Then, on a hot August day in 1998, we invited our agency partners, numerous public works officials, and the news media to see the demonstration house. We handed them umbrellas and unleashed a 1,500-year flood event, pumping and spraying on that one house 4,000 gallons (15,160 liters) of water in ten minutes. Officials huddled in stunned silence as they watched the water fall and flow, pooling in the bermed lawns and cistern. They saw that none of the water flowed to the street and stormdrain system. They saw how, in that one instant, their annual billion-dollar burden of separate infrastructure systems and needs were elegantly bundled and handled. The result: no stormwater pollution, no street flooding, no greenwaste, dramatic water and energy savings, more attractive landscape, and potentially thousands of new jobs.
The head of LA County Public Works’ flood control division couldn’t contain his enthusiasm and proclaimed that the simple elegance meant this demonstration could be easily replicated. A day later, after he and his staff reviewed both our engineered designs and cost-benefit analysis, he called me: “I’m sorry. We didn’t understand. We think you’ve cracked it. Your idea needs to be deployed throughout the whole county, but it’s going to cost more and take more time than you think. But despite that, we need to begin scaling this up immediately. We’d like to try this idea to solve one of the county’s most persistent urban flooding problems.”
That was the beginning of the Sun Valley Watershed project, located in the City of Los Angeles’ San Fernando Valley. After a successful two-year feasibility study, the County Public Works Department launched a thorough “stakeholder-led” watershed management planning and environmental impact analysis. Six years later, both the plan and environmental report were approved; construction of the first project began within a few weeks. The plan calls for the retrofit of 20% to 40% of the watershed’s 8,000 homes, and installation of a diverse network of earthworks. The earthworks mix ranges from simple to complex, beginning with tree planting, pavement removal, mulching, and berming. On the more complex end, the projects will include installing street swales, and school watershed parks that replace asphalt play yards with permeable greenspaces above large underground infiltration systems and cisterns. Details of the Sun Valley Watershed Plan, progress and planning process are available at <http://www.SunValleyWatershed.org>www.SunValleyWatershed.org.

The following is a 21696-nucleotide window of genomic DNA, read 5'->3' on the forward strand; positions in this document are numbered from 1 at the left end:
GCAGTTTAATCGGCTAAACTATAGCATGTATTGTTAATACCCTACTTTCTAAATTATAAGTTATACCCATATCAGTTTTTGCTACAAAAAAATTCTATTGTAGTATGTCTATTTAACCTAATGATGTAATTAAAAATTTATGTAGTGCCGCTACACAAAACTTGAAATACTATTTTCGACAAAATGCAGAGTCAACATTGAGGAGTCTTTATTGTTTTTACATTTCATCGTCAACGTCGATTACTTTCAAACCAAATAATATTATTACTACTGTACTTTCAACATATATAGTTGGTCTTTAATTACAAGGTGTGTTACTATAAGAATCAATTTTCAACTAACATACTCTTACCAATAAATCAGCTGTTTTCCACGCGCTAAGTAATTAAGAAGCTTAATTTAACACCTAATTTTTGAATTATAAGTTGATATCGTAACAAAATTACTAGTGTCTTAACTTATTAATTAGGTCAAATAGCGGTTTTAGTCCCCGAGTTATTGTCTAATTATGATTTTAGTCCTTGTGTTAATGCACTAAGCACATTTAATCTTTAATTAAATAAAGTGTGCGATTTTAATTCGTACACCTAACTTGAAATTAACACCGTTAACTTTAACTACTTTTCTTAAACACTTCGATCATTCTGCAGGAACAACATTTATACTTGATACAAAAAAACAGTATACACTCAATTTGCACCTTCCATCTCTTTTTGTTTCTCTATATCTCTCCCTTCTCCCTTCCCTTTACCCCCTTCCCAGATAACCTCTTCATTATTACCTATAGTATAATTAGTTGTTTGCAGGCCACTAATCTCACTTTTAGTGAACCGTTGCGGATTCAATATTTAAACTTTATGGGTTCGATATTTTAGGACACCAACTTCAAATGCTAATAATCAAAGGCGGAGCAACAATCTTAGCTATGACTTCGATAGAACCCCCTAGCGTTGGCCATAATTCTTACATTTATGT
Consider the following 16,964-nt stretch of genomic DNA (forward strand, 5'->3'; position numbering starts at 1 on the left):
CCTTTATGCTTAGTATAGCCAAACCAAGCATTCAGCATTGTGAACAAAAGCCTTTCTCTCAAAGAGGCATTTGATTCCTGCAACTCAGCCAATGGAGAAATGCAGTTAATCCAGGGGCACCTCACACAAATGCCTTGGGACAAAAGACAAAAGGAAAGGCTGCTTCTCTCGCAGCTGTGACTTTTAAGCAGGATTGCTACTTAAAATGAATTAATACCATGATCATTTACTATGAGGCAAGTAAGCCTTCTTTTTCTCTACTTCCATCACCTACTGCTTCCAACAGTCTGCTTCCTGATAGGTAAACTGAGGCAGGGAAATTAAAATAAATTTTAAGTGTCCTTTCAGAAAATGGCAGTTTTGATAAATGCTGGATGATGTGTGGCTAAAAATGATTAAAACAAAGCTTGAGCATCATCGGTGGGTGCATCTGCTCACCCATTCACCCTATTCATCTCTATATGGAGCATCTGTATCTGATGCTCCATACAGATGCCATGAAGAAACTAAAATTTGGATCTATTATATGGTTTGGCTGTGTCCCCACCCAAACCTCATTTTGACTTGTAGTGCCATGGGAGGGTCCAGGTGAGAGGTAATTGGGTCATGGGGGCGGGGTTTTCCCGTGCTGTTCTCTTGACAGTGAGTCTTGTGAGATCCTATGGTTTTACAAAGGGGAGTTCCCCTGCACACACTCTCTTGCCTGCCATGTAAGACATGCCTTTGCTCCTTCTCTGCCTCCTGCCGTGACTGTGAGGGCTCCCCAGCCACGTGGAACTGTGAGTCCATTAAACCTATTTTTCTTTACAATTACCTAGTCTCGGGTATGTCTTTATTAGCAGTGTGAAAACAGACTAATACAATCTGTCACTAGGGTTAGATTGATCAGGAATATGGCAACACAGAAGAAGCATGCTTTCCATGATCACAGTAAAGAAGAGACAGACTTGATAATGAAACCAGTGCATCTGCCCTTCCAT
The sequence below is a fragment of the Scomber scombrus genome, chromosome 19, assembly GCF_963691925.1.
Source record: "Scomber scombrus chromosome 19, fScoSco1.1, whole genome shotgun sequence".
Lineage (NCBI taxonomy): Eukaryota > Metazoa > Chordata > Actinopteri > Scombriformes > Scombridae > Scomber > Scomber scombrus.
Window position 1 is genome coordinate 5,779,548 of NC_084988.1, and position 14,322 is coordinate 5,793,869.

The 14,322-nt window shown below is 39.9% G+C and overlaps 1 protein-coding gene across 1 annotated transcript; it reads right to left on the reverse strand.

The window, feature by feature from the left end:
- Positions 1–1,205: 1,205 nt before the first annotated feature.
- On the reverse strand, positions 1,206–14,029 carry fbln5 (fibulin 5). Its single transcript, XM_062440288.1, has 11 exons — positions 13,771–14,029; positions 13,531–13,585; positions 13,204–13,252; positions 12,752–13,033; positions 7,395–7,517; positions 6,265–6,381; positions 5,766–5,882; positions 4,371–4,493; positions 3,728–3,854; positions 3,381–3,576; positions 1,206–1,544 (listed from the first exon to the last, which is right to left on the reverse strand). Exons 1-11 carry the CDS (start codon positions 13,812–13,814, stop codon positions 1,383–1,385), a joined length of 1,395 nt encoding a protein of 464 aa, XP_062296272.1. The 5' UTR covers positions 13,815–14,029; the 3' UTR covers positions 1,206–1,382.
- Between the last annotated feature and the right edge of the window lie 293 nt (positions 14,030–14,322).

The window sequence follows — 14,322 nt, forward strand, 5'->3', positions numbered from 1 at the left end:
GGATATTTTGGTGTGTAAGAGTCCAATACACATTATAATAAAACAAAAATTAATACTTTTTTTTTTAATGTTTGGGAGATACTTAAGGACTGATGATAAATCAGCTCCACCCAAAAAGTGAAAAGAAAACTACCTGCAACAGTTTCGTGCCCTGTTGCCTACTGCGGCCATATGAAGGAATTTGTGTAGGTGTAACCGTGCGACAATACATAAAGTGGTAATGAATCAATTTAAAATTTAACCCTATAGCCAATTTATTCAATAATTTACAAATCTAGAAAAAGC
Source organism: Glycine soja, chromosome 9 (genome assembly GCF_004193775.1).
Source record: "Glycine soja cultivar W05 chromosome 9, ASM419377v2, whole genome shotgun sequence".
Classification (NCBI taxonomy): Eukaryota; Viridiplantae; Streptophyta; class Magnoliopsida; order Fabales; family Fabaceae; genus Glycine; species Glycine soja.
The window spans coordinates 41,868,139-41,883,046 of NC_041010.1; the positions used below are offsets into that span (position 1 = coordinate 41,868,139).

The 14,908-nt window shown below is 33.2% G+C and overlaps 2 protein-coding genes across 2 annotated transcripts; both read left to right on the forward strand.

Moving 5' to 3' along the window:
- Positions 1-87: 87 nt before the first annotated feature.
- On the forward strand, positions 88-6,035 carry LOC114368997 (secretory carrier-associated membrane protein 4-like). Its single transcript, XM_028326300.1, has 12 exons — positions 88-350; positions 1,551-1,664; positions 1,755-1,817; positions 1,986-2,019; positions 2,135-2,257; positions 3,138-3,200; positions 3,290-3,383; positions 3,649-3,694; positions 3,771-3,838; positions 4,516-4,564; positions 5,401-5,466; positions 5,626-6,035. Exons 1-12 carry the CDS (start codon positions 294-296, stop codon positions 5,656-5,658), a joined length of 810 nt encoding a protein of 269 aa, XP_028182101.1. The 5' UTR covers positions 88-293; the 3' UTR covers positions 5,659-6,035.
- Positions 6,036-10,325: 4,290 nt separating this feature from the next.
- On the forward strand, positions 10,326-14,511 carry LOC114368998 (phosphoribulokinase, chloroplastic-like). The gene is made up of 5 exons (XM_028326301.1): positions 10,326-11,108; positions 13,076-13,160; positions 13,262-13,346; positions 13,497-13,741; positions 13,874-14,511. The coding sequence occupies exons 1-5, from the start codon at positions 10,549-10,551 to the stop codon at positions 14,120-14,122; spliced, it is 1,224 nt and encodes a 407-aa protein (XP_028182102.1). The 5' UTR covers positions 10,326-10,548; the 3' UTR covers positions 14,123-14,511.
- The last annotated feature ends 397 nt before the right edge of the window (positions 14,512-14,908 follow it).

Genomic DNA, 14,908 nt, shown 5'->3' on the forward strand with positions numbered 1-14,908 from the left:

The Sun Valley Watershed planning process informed and transformed many of the participating agencies and organizations and inspired others who followed the process. For example, Los Angeles County Public Works formed a new, integrated Watershed Management Division. The City of Los Angeles Bureau of Sanitation launched and completed its first ever Integrated Resources Plan for Water. And among several cities outside the Los Angeles area, the City of Seattle initiated its Salmon Friendly Seattle program, which seeks to restore viable salmon habitat throughout the metropolitan area by revitalizing watershed and forest functionality in all the city’s neighborhoods.
There are several keys to the projects’ successes so far: 1) we demonstrated that these adaptations represented acceptable and attractive lifestyle changes that would be politically palatable; 2) we demonstrated with rigorous engineering that they were technically feasible, safe, and capable of solving pressing problems; 3) we demonstrated that they were economically feasible by identifying multiple outcomes and benefits that altogether would over time save money for the assembled funding partners; and 4) we engaged and educated all the stakeholders from both the community (including children) and relevant agencies.